Beach Renourishment

UPDATED September 9, 2023: Read the article
Beach Renourishment: Army Corps meets with Pinellas Residents and Officials

Since 1966, the US Army Corps of Engineers has partnered with Pinellas County in regular beach renourishment projects to relocate sand from dredged channels to our barrier island beaches. Recently, this Pinellas County Shore Protection Project has been indefinitely suspended due to policy changes in Washington, DC that upend decades of precedent and cooperation between our federal, state, and local governments.

The primary issue appears to be Washington's desire to secure perpetual easements from property owners to ensure that public access is available and maintained on renourished beaches. In the past, we have satisfied these requirements by recognizing Florida's historic tradition of public beach access and obtaining easements on private beach property landward of our state-determined "Erosion Control Line" that is the effective boundary of private ownership. 

As described in a letter to the Army Corps by former Congressman Charlie Crist in March of 2021:

While I understand the need to protect public access to Pinellas beaches – and I strongly support doing so – I don’t believe that providing the requested flexibility to the County would impede that access. Florida is unique among states as our State Legislature in law has designated an Erosion Control Line (ECL) that clearly delineates the public and private segments of our beaches. Pinellas County officials and I understand the requirement to obtain easements from property owners where sand will be placed on the private side of the state-mandated line. We believe this is consistent with the requirements of the 1986 WRDA law. Where we disagree with the Army Corps is the need to obtain easements for those segments of the project where sand will only be placed on the public side of the ECL, as public access in these areas is already guaranteed by state law.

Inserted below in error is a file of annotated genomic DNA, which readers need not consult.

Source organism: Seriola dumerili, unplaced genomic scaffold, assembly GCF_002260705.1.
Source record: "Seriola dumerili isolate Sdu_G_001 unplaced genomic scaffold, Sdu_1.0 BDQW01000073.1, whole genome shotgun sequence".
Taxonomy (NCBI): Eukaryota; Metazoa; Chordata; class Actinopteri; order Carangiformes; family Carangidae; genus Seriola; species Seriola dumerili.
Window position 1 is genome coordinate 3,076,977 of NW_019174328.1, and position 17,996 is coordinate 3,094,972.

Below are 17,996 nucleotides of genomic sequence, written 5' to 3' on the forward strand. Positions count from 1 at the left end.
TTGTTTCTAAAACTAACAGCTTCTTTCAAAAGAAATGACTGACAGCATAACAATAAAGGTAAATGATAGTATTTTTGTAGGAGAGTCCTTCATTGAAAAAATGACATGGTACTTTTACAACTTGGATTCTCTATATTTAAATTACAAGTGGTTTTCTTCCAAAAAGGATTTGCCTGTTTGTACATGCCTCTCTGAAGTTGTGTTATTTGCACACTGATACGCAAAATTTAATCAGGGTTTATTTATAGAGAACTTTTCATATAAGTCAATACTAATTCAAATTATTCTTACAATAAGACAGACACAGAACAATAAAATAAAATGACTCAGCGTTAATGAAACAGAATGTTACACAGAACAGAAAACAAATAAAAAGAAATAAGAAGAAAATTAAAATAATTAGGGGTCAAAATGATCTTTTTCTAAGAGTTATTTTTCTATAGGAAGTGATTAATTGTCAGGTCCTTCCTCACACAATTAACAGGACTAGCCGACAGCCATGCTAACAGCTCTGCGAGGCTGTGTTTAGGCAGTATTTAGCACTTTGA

In other words, easements have historically been obtained where the sand is being placed on the private side of the Erosion Control Line, and where appropriate easements cannot be obtained, renourishment is simply skipped to avoid jeopardizing the entire coastline.

Over the past several weeks, however, our Pinellas County and city governments have been informed that due to decisions made in Washington, the entire Pinellas County Shore Protection Project has now been halted. 

Current Congresswoman Anna Paulina Luna authored her own letter advocating for renourishment in early August, including pictures of at-risk shoreline throughout Pinellas County (PDF of letter below):

Especially in the wake of Hurricane Idalia, preserving our beaches and coastline is an emergency.